Figure 27

However, when you try to browse the data access page you may get the following two warnings. Click on the button OK on both the windows shown in Figure 28 and Figure 29.  The first one deals with the security regarding the data source and the second deals with access permissions.

Figure 28

Figure 29

When you click on the button OK in Figure 29, you will meet with the Oracle login page once again.  You use the same credentials used earlier.

Figure 30

Since you are authenticated, you will see the Data Access Page OrcEmp.htm displayed on your browser at the address http://localhost/OrcEmp.htm.  The grouping levels have been fully expanded.  Using the [-] sign they can be collapsed.

Figure 31

 

The data access page is connected to the data through the field list associated with it, shown in Figure 32.  By highlighting and right-clicking each of the fields (columns), their properties can be accessed.  Changes to the display format of the data access page can be accessed by clicking on the controls in the design view of the page, shown in Figure 33.

Figure 32

In Figure 33, Country_Name was highlighted and the various properties one could access are shown in the drop-down list.  Page, Group_level, section and element properties can be managed by the dialogs that ensue when any of these options are chosen.  It is also possible to call up the Microsoft Script Editor, which can be used for dynamic interaction with the page through the DHTML script support using the client objects and scripts.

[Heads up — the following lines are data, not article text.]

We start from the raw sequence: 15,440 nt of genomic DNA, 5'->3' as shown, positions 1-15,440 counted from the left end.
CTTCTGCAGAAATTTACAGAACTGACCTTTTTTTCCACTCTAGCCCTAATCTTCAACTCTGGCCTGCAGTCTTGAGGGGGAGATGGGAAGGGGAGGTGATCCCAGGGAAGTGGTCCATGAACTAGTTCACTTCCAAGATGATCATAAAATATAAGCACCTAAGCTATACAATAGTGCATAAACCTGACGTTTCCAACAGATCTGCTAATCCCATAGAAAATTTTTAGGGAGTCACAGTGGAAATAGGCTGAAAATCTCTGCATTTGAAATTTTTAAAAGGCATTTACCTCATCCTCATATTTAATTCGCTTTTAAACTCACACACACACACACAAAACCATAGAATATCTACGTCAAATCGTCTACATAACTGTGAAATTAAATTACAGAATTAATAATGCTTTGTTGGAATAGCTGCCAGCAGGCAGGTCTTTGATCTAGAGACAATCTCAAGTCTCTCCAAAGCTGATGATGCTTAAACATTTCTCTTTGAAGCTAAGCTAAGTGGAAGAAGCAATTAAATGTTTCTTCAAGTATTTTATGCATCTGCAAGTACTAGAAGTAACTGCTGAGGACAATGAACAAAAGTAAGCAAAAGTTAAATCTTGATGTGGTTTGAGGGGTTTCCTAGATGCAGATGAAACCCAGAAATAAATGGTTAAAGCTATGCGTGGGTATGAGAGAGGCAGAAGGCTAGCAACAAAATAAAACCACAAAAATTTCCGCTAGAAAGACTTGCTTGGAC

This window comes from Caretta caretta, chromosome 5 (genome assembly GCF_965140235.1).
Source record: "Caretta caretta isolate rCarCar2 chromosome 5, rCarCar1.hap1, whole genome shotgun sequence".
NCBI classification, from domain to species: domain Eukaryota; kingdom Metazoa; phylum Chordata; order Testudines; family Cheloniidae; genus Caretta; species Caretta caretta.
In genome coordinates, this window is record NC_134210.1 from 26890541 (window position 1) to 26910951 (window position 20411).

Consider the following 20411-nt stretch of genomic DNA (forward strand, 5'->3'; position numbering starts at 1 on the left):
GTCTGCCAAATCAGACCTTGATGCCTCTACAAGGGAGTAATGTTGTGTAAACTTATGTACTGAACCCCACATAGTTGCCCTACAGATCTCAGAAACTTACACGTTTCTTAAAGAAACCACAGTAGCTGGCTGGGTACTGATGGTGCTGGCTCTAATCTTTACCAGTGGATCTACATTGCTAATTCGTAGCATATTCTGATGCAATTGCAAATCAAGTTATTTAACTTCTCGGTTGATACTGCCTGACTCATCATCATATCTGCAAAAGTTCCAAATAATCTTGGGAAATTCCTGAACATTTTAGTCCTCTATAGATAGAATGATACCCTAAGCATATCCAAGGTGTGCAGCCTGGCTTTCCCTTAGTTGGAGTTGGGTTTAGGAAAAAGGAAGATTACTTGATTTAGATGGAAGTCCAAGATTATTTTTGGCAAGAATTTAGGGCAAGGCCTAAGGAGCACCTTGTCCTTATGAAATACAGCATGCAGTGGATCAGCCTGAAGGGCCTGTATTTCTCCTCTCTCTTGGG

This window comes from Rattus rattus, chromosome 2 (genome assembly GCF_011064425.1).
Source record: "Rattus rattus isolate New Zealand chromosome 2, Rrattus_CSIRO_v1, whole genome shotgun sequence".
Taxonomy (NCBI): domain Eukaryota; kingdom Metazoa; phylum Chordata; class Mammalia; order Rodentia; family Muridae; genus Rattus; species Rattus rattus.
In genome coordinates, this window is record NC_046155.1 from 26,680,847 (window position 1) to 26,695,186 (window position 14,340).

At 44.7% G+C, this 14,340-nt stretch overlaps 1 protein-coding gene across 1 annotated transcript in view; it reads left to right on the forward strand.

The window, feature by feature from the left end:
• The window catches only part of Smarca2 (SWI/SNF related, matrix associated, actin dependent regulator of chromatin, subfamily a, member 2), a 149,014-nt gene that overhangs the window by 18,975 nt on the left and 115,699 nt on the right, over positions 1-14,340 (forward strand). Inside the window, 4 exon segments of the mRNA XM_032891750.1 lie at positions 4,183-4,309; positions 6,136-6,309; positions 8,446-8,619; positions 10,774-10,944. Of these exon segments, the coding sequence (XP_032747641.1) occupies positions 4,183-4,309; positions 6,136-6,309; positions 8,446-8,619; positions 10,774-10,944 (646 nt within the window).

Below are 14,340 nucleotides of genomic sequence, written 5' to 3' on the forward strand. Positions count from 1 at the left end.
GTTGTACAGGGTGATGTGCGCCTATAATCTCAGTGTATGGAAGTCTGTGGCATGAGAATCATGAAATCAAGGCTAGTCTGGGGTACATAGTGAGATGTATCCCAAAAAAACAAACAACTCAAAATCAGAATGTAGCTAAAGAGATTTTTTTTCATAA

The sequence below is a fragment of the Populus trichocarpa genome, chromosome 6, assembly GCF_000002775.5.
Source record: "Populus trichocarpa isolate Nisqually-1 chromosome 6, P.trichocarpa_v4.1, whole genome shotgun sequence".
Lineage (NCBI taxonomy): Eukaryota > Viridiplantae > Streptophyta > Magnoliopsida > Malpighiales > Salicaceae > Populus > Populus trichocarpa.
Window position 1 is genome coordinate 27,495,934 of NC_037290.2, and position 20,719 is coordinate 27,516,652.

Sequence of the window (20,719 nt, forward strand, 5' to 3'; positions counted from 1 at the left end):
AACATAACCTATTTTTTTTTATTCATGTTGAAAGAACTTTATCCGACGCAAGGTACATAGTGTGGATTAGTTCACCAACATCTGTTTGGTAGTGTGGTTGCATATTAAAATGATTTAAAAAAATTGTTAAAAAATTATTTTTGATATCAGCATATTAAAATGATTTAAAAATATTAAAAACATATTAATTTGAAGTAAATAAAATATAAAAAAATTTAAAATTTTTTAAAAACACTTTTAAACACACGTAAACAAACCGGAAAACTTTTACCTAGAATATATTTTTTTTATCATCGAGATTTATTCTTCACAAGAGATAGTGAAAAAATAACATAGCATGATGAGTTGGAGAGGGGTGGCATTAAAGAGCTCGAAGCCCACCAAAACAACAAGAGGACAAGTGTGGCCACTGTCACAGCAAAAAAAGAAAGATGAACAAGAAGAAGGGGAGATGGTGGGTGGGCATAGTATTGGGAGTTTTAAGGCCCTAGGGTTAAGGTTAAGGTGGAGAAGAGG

Figure 33

Figure 34 shows some cosmetic changes applied to the screen (shown in Figure 31) by accessing the Data Access Page's properties.  The page's heading has been modified, as well as some of the properties of the other fields.  While Data Access Pages can be modified at design time, as described above, properties at run time can be modified using the scripting support provided by the Microsoft Script Editor and the Visual Basic Editor built into the data access page (see Reference link 2 in summary).

Figure 34

Summary

Creating an ODBC dsn is central to linking the Oracle tables in Microsoft Access.  Once the tables are linked, it is entirely up to MS Access as to how it is displayed either in a report, a data access page or both.  Microsoft Access 2003 and Oracle 10g Express Edition were used in this tutorial.  For duplicating the result of this tutorial or generating a customized user interface, reviewing the following links will be very helpful.

1. Oracle 10G Express Edition

2. Data Access Pages

3. ODBC Linking



User Comments

Title: help   
Name: shirish
Date: 2011-10-30 2:57:18 AM
Comment:
figure in the above document is not visible??
so please upload new web page here
Title: Shaik   
Name: Sabir Hussain
Date: 2011-02-12 11:36:17 PM
Comment:
This is really great article for those who willing to know like these things in ever their life..

Really great stuff......
Title: shri   
Name: sreedhar reddy
Date: 2010-06-01 2:48:46 PM
Comment:
great article for those to connect to oracle using access.thanks a lot